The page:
It's expensive

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Bright Raven
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Re: It's expensive

Post by Bright Raven » Wed Jun 14, 2017 7:11 am

I read the threads on the economics of raising cattle but rarely post. I wonder how many users who don't post such as guests, read these threads and wonder why anyone has cows?
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Re: It's expensive

Post by callmefence » Wed Jun 14, 2017 7:19 am

I think in any business while it's important to know what your doing the real key is learning how to make money at it. Two different things.
A person can be quite good at something but never be able to find the money.
It's the thing that typically determines whether they are employers vs employees.
If it ain't tight , It ain't right.




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Re: It's expensive

Post by pricefarm » Wed Jun 14, 2017 7:42 am

I my give them a try. I have some cows that I have worked yet this spring.

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Re: It's expensive

Post by RanchMan90 » Wed Jun 14, 2017 7:44 am

Bright Raven wrote:I read the threads on the economics of raising cattle but rarely post. I wonder how many users who don't post such as guests, read these threads and wonder why anyone has cows?
:???:

Better for them to learn here than with hard earned dollars. They're gonna have to do it a little different than "everybody else" to capture a profit.
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Re: It's expensive

Post by ddd75 » Wed Jun 14, 2017 9:54 am

i bought nuttin but some baling twine at a yard sale and tobacca sticks to fence my cows in.. runnin them on my neighbors place on my side of the creek.. where he can't use or see!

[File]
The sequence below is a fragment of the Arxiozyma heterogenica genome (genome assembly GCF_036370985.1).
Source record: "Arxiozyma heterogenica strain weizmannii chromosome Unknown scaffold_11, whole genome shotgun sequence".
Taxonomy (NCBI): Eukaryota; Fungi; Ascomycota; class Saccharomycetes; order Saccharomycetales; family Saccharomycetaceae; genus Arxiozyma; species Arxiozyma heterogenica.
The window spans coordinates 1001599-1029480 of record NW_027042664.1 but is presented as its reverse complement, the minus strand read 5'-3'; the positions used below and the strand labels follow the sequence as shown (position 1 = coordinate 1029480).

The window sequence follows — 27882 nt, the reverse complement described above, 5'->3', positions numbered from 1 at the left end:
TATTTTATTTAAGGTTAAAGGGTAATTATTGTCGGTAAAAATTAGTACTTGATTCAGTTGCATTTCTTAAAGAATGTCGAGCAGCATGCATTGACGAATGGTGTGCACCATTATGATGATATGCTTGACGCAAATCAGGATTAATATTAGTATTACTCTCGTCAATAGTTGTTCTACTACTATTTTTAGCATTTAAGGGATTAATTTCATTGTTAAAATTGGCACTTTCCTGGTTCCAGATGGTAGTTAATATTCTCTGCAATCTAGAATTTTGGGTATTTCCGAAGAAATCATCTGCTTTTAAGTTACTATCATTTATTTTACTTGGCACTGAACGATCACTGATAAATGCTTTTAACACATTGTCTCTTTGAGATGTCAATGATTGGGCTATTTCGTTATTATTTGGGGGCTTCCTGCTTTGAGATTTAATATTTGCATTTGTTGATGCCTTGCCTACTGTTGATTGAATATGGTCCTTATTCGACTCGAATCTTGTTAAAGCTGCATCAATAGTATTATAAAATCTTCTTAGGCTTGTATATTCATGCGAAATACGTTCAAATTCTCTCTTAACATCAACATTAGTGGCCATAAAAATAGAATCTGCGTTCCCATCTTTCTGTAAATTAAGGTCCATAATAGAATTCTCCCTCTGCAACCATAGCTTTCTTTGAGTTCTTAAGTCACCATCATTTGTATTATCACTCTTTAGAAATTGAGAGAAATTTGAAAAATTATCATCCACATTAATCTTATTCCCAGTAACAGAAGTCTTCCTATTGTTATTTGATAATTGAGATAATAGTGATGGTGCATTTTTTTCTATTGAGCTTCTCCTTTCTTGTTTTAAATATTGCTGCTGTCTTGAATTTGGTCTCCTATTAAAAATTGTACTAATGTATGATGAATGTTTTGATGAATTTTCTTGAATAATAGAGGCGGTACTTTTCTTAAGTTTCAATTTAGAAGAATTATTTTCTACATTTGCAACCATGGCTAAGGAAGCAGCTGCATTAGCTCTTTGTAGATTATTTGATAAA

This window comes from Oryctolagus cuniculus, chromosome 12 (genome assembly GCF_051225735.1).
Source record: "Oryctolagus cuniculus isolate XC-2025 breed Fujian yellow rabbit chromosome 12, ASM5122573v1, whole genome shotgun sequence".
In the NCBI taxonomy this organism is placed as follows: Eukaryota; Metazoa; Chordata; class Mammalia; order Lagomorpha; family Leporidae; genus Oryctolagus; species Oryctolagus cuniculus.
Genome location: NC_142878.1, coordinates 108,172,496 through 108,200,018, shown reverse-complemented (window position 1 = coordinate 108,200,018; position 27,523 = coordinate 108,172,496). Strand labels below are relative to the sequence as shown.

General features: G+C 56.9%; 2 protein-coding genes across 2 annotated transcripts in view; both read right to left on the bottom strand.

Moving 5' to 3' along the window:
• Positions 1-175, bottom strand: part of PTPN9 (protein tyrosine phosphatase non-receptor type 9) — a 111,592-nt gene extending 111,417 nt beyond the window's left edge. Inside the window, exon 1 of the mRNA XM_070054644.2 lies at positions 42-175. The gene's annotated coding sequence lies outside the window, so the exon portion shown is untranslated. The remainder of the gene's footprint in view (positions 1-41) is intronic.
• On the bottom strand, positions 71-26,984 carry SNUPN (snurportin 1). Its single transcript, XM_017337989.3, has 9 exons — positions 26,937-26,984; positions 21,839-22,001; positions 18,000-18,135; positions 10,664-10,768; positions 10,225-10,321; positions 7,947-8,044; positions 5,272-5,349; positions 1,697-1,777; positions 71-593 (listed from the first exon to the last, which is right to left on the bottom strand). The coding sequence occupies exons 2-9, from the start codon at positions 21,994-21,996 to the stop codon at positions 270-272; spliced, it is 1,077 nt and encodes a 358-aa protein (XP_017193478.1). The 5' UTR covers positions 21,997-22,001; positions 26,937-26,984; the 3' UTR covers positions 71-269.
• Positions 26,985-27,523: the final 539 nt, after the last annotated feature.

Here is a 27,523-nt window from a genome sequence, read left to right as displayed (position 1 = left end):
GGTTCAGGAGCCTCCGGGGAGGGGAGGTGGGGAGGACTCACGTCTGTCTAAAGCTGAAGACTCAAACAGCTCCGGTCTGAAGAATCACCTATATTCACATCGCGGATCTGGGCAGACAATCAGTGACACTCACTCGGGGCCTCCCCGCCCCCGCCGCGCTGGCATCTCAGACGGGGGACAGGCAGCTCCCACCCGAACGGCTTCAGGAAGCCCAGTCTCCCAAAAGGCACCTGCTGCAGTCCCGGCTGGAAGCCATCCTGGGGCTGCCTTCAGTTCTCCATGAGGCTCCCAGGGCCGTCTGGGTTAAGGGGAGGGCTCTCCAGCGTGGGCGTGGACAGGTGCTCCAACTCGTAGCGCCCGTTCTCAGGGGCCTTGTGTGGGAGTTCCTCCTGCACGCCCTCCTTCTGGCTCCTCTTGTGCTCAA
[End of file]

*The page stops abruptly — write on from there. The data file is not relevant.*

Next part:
thats how you make money boys! :lol2: :lol2: :lol2:

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Re: It's expensive

Post by Draper » Tue Jun 27, 2017 10:11 am

If you'll only expense necessities through the cow, your cost to carry could be comparable as well. Best thing most folks could do is sell all their machinery and invest those funds in fencing and forage.

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Re: It's expensive

Post by farmerjan » Tue Jun 27, 2017 3:23 pm

Draper, I get your point and even agree to a point. But when it is more rented land, or land that you get for nothing so the owners can get their land use tax breaks, there is no way we are putting money into fences that we aren't guaranteed to have more than that year. Many places come with both pastures that the fences are "wished there" and totally unfenced fields that are used for hay. So many do not have any water. I am not sinking 15,000 into a well and such without a deed in my name. It is figured here through the county extension and ag groups, and talking to many of the graziers here, that the minimum cost to keep a cow is at the low end 275. to high of 500. per head. If you own the land outright, then you still need to expense the taxes and upkeep through the cows. Otherwise, why have the land? Most of our rents run about 10./acre per year when you average them all out. Have a 28 acre place that is 1000 per year and a 90 acre place that is 1000 a year. Several we don't pay for and a couple that we pay 200./month for but they are crossed fenced, waterers, and improvements. Several we get to keep equipment in the barns or sheds.